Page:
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"NASA's Forbidden Special Regions" --Searching for Life on Mars Before It's Too Late

 

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Current robotic missions to Mars that have not been appropriately cleaned and sterilized must steer clear of designated Special Regions to avoid introducing Earth-borne biological and organic contaminants. However, some experts claim that this strategy is hindering the discovery of martian life forms and ask if planetary protection policies governing Mars explorations should be relaxed in advance of human missions.

Arguments to ease policies and expand the search for life on Mars "before it is too late," together with a rebuttal of these views from the current and former NASA Planetary Protection Officers (who point out the major risks and areas of insufficient supporting evidence) are published in articles in Astrobiology, a peer-reviewed journal.

 (The image above from NASA's Mars Reconnaissance Orbiter shows Malea Planum, a polar region in the Southern hemisphere of Mars, directly south of Hellas Basin, which contains the lowest point of elevation on the planet. The jagged saw-tooth dichotomy, over a grainy texture, seen in this close-up image. The region contains ancient volcanoes of a certain type, referred to as "paterae." Patera is the Latin word for a shallow drinking bowl, and was first applied to volcanic-looking features, with scalloped-edged calderas.)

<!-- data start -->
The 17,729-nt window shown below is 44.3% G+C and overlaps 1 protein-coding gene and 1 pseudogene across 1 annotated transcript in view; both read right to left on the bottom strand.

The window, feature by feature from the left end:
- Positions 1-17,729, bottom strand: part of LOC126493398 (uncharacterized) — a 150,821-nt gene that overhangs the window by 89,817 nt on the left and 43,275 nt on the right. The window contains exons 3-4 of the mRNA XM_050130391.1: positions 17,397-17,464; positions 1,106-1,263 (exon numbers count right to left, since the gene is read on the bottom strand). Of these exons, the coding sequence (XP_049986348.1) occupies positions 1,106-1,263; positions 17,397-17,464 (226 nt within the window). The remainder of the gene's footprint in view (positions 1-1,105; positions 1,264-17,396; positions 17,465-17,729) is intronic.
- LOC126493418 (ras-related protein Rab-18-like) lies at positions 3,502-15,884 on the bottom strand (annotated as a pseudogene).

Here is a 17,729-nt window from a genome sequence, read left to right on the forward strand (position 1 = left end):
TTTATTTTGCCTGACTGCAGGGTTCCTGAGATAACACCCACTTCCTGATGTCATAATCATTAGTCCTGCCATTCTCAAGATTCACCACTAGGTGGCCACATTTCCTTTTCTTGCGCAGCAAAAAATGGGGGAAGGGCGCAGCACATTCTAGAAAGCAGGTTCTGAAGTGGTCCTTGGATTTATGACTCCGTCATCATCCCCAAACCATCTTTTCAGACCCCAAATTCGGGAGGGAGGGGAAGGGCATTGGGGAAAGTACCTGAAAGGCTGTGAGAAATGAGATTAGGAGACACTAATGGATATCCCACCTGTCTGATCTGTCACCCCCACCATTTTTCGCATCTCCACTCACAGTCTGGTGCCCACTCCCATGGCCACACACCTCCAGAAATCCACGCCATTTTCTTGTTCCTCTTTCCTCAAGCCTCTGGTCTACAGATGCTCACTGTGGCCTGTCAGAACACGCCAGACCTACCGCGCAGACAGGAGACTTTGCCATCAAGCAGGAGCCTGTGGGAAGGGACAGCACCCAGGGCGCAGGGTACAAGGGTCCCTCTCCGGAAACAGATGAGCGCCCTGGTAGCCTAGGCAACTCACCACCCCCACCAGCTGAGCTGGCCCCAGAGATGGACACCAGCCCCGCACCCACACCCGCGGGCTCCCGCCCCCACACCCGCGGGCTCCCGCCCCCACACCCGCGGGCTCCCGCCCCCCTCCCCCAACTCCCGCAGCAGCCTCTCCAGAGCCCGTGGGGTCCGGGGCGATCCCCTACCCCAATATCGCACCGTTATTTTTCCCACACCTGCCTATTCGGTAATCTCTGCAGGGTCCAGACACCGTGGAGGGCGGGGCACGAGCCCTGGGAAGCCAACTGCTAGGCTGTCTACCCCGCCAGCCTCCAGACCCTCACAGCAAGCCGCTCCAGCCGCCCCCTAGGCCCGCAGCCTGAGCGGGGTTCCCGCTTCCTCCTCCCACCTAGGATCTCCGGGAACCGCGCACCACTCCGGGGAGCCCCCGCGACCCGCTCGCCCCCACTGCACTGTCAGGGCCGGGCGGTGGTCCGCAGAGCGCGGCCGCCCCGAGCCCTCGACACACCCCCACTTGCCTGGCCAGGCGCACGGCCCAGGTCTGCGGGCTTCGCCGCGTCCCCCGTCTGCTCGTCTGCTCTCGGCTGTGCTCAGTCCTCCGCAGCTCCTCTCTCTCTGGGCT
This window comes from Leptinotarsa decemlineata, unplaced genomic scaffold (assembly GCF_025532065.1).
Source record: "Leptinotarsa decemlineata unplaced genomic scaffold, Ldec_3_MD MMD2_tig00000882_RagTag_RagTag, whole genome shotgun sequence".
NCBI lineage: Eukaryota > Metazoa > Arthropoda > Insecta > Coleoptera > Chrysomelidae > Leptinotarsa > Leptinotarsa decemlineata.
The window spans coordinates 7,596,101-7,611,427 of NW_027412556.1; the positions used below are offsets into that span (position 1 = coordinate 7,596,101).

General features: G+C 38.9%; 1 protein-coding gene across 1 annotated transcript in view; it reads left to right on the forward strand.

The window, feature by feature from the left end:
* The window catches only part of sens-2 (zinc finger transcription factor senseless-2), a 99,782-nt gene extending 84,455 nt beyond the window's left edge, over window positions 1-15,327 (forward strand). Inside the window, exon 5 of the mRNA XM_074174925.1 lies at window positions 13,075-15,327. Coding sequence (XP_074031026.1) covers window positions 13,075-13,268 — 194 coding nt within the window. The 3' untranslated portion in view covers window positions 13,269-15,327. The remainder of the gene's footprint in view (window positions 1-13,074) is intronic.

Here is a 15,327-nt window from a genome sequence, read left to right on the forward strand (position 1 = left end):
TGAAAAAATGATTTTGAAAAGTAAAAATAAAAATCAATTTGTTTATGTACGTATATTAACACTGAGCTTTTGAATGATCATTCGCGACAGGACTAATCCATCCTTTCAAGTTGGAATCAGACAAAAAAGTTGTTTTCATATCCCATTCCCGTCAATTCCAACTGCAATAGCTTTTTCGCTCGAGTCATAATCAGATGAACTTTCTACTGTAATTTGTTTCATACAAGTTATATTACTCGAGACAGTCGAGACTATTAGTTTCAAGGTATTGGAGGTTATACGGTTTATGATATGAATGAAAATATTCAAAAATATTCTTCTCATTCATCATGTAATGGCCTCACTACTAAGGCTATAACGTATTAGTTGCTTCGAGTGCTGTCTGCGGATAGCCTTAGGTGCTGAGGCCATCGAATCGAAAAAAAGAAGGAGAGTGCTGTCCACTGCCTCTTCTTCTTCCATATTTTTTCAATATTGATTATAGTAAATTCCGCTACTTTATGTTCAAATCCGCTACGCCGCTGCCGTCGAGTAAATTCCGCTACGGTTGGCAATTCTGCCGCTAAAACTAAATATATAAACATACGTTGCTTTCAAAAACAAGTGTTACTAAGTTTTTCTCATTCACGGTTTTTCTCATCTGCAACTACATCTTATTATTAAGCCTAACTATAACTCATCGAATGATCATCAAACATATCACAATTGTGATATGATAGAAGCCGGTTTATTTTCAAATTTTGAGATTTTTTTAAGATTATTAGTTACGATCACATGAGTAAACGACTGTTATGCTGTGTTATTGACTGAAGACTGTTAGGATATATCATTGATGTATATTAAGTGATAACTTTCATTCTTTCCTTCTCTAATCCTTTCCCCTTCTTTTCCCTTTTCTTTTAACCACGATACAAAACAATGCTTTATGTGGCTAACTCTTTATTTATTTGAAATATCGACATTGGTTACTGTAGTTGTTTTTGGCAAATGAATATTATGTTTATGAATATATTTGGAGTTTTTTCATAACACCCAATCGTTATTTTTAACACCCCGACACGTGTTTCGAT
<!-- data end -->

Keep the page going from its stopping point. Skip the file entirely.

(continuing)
In Searching for Life on Mars Before It Is Too Late, Alberto G. Fairén and coauthors from Centro de Astrobiologia, Cornell University, Technical University Berlin, the SETI Institute, and McGill University contend that the coexisting approaches of protecting Special Regions--which they suggest may be the most likely sites for finding martian life--and plans for human missions to Mars (that will spread terrestrial contaminants and make it more difficult to identify the biological components comprising martian microorganisms) are incompatible.

The authors propose a more thorough biological exploration of Mars over the next 10-20 years that would include access to the Special Regions with spacecraft that may be less clean than current requirements would allow.

 

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Decades of robotic exploration have confirmed that in the distant past, Mars was warmer and wetter and its surface was habitable. However, none of the spacecraft missions to Mars have included among their scientific objectives the exploration of Special Regions, those places on the planet that could be inhabited by extant martian life or where terrestrial microorganisms might replicate.

A major reason for this is because of Planetary Protection constraints, which are implemented to protect Mars from terrestrial biological contamination. At the same time, plans are being drafted to send humans to Mars during the 2030 decade, both from international space agencies and the private sector.